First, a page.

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Culture Shock

When I moved to Seattle after 26 years of residence on the East Coast, I knew I would be making lifestyle adjustments.  I imagined investing in more waterproof footwear and learning the difference between recycling and compost.  I was prepared to approach all “cultural differences” with an open mind and sense of adventure and use my new life on the west coast as a chance to slow down.  In the past year I’ve been here, I have adapted to re-useable shopping bags, bikes being everywhere, DOGS being everywhere, but the one thing I cannot navigate is how to ride an escalator in Seattle.

Of course, there are escalators in the East Coast.  But the way I was raised, was to view an escalator as invention to help fast moving people move even faster. If you hear the subway train approaching, RUN DOWN THE ESCALATOR; about to miss the opening kick-off at Gillete Stadium, RUN UP THE ESCALATOR.  However, do not mistake the brisk speed of escalator riders for chaos or disorganization because there is an important factor to remember… and that is unofficial escalator etiquette.  The unofficial escalator etiquette is known by all and is as follows: “Stand right, walk left”. These are words to live by, because if you intend to ride stationary on the left hand-side (or God forbid THE MIDDLE), one of two things will happen.

A) Someone will bump/push you aside or

B) You will get yelled at.

The unofficial/official knowledge is, only tourists stand so the faster you walk, the more New England-y you appear.

Keeping the above in mind, you can imagine my dismay when I came to realize there was no such escalator code of conduct in Seattle.  My initial rides were awkward and uncomfortable.  Like Moses trying to part the Red Sea, I would ask stationary people to move so I could get by.  This usually resulted in people becoming extremely apologetic to the point that I started apologizing too (for reasons I am unsure of). When I try standing on an escalator, it feels like I am not using the contraption to its full potential- like using an iPad as a coaster. I understand that for some people, an escalator can be a break from a busy day and a chance to relax even for a few seconds.  For me, it’s a year later and I still avoid escalators.  If an escalator is completely open, I’ll jump on and relive my glory days, but other than that, you’ll find me wheezing on the stairs.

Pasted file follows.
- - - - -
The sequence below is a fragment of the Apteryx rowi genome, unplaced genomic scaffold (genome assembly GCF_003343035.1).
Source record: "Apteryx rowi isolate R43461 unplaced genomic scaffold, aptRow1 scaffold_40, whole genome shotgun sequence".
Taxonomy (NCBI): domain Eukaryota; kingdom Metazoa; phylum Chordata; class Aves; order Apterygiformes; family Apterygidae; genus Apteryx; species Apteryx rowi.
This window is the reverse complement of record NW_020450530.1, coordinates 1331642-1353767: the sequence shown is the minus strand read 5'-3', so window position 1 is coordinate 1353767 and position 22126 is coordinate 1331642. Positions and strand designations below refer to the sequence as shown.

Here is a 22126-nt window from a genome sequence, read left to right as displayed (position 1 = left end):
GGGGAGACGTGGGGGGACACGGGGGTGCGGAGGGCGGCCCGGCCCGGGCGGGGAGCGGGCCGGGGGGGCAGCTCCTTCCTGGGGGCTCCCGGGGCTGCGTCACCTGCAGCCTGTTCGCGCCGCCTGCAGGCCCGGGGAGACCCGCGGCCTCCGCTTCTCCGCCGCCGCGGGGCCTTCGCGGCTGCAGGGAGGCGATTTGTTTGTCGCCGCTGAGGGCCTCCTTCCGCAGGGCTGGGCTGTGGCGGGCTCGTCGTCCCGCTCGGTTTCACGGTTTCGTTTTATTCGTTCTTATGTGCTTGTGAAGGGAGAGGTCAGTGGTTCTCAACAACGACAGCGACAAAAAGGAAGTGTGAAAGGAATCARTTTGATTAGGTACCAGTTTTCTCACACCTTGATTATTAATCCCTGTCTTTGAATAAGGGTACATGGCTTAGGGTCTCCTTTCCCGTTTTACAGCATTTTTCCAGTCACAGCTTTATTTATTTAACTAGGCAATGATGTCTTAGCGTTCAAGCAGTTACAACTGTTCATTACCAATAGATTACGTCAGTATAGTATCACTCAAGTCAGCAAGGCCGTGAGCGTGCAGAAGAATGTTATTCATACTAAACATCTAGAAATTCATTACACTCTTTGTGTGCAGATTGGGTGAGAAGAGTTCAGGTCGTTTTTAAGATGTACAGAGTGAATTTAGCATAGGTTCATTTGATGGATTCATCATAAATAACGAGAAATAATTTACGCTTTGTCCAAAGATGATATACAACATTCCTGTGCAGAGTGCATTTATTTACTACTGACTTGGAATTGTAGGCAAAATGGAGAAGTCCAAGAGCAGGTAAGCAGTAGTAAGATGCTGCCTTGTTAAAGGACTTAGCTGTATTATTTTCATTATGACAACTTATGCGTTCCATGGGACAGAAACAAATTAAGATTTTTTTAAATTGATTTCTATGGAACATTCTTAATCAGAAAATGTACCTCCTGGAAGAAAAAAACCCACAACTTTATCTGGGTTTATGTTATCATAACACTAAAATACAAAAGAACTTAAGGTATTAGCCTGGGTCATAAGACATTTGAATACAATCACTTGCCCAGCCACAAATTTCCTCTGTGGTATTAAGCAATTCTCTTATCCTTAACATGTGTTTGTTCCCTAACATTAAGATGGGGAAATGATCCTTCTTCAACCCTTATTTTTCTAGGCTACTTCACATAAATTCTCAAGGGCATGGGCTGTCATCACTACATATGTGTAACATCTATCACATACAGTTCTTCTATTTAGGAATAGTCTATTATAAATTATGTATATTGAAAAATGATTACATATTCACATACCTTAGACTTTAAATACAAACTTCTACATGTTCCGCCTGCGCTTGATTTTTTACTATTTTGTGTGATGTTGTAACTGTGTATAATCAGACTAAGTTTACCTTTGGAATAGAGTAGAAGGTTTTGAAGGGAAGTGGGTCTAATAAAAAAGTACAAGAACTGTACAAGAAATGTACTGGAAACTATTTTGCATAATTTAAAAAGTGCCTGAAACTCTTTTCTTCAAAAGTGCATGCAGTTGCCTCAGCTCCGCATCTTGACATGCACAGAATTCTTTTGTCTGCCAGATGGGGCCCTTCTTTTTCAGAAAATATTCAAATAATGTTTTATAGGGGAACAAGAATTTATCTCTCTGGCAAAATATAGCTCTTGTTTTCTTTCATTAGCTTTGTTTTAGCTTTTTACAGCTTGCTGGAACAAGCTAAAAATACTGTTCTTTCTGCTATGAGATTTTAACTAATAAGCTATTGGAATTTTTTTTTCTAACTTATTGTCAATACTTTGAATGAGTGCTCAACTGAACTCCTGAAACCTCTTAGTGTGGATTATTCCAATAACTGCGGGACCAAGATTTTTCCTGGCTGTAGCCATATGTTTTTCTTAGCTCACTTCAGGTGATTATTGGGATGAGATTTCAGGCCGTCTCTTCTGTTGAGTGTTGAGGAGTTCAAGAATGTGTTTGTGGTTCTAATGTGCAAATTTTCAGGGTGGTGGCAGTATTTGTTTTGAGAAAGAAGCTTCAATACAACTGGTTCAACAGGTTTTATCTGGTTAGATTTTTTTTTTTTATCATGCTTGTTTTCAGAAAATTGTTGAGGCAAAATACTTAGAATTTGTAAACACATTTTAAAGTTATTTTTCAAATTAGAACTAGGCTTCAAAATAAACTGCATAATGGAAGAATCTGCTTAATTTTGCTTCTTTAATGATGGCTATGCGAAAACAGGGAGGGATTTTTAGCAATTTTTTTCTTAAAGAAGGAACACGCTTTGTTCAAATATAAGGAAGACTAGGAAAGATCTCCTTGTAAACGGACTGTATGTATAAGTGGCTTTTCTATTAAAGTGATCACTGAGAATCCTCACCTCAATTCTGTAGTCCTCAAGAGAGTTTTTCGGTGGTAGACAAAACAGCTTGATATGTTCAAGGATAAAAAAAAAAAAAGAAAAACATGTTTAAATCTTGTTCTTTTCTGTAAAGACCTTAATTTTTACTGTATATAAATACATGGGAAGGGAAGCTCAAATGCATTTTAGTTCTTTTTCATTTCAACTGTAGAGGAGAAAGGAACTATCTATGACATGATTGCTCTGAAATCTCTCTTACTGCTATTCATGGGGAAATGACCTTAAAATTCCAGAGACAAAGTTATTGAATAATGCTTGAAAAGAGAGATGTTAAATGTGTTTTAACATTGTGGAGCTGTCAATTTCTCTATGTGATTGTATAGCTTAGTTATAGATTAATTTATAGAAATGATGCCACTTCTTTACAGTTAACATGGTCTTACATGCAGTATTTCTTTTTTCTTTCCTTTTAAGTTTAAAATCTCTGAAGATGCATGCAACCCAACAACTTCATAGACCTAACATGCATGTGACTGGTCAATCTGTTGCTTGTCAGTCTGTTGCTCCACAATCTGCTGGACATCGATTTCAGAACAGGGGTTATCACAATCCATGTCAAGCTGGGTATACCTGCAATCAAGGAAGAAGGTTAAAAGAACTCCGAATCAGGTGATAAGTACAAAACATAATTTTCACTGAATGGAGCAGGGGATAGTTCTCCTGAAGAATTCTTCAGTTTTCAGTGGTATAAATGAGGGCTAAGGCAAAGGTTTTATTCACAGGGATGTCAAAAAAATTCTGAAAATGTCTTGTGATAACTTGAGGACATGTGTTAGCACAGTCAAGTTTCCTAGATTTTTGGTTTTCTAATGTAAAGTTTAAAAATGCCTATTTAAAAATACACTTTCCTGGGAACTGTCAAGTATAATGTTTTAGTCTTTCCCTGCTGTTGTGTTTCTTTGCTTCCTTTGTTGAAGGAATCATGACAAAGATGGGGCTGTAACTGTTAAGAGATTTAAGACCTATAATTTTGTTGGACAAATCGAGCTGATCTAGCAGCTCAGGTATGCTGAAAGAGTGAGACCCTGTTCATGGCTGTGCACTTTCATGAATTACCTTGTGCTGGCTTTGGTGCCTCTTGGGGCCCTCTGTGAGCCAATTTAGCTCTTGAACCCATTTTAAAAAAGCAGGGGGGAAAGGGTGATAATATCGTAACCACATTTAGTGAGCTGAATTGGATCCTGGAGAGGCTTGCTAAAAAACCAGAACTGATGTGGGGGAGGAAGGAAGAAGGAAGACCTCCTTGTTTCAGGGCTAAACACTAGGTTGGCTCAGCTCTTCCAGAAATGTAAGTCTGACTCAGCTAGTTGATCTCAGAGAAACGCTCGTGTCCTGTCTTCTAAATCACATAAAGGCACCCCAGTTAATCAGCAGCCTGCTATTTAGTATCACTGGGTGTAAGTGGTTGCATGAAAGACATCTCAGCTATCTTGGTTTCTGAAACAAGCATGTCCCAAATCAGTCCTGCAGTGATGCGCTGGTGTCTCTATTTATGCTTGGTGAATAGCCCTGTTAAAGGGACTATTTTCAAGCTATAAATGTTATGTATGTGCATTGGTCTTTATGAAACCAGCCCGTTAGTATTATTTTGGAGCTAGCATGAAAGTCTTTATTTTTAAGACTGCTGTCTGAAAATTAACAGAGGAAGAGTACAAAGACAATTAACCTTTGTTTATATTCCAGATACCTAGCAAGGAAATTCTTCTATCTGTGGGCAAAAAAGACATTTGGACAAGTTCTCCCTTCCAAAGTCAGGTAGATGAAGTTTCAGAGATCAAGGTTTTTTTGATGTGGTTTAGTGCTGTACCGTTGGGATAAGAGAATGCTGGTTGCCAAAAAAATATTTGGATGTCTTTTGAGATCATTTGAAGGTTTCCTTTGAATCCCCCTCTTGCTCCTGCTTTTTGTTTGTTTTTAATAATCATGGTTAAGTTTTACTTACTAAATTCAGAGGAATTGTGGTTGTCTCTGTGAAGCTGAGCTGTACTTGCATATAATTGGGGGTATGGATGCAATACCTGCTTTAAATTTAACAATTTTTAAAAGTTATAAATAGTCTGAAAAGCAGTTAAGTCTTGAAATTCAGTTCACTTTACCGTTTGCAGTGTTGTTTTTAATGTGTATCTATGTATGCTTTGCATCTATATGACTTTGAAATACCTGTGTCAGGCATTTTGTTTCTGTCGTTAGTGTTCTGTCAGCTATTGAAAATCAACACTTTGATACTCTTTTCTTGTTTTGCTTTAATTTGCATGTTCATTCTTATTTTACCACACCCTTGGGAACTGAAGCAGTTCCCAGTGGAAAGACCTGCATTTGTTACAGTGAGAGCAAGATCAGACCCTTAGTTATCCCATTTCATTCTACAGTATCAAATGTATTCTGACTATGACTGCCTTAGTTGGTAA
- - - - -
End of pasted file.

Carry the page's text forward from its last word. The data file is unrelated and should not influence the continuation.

About The Author

Claire is the Admissions Recruiter for the Northeastern Seattle campus and works closely with recruiters on the Boston and Charlotte campuses as well. Previously she worked for other Higher Education institutions such as Bentley University and Tufts University but was inspired to become part of the Northeastern team after receiving her Masters in Education from Northeastern’s College of Professional Studies in Winter 2012!

5 comments

  1. Ex-New Yorker here, I agree! I feel bad when I excuse myself past people and I usually just end up grumbling under my breath behind them as we ride the stairs. I have no problem with those who have injuries or need a break but it’s just like standing the doorway of an elevator.

  2. I’ve been living here for 20 years and I still haven’t gotten used to this. My commute-bus deposits me at the bottom of the convention center and I have to climb three escalators to continue my walk to work.

    When there’s an event, it’s always a stationary ride up. When there *isn’t* an event, it’s still a stationary ride up. Best to take the usually disabled middle escalator, or what we like to call Stairs. If you’re fit, you’ll still beat most everyone else escalating.

    Be brave. It doesn’t get better.

  3. I moved here from New York City almost 20 years ago and can tell you why you’re apologizing when they apologize. You’re catching the Seattle passive aggressivety. When they apologize to you that profusely, what they’re actually saying is, “you don’t like that I’m standing here? Well then you can shove it, schmuck!” And when you apologize to their apologies, their passive-aggressive ears hear you say, “Just get outta my way already fer chrissakes!”

    It took me about 10 years to realize how easy it is to become passive aggressive when you’re asurrounded by it. Another 4 and I still find myself slipping back into passive aggressive from time to time. Don’t let this happen to you. Just ask nicely to get by and let them know “it’s fine” when they move and apologize. Really, there’s nothing worse than going back east for a visit and feeling like a Schlub cause you’ve forgotten how to get through the crowds effectively.

  4. Has anyone witnessed what happens when an escalator is broken (also known as “temporarily stairs”.) It must be sheer madness.

  5. I thought this was hilarious. I just moved from Seattle to attend the Northeastern Boston campus. The first thing I noticed was how rushed people were to get places – always brushing right past me. I thought people were rude and aggressive. Lo and behold, I now walk up the escalator. :) I will admit, when in groups though, I really wish people would stand beside me instead of walking way ahead of me. What is it they say? When in Rome, do what the Romans do.

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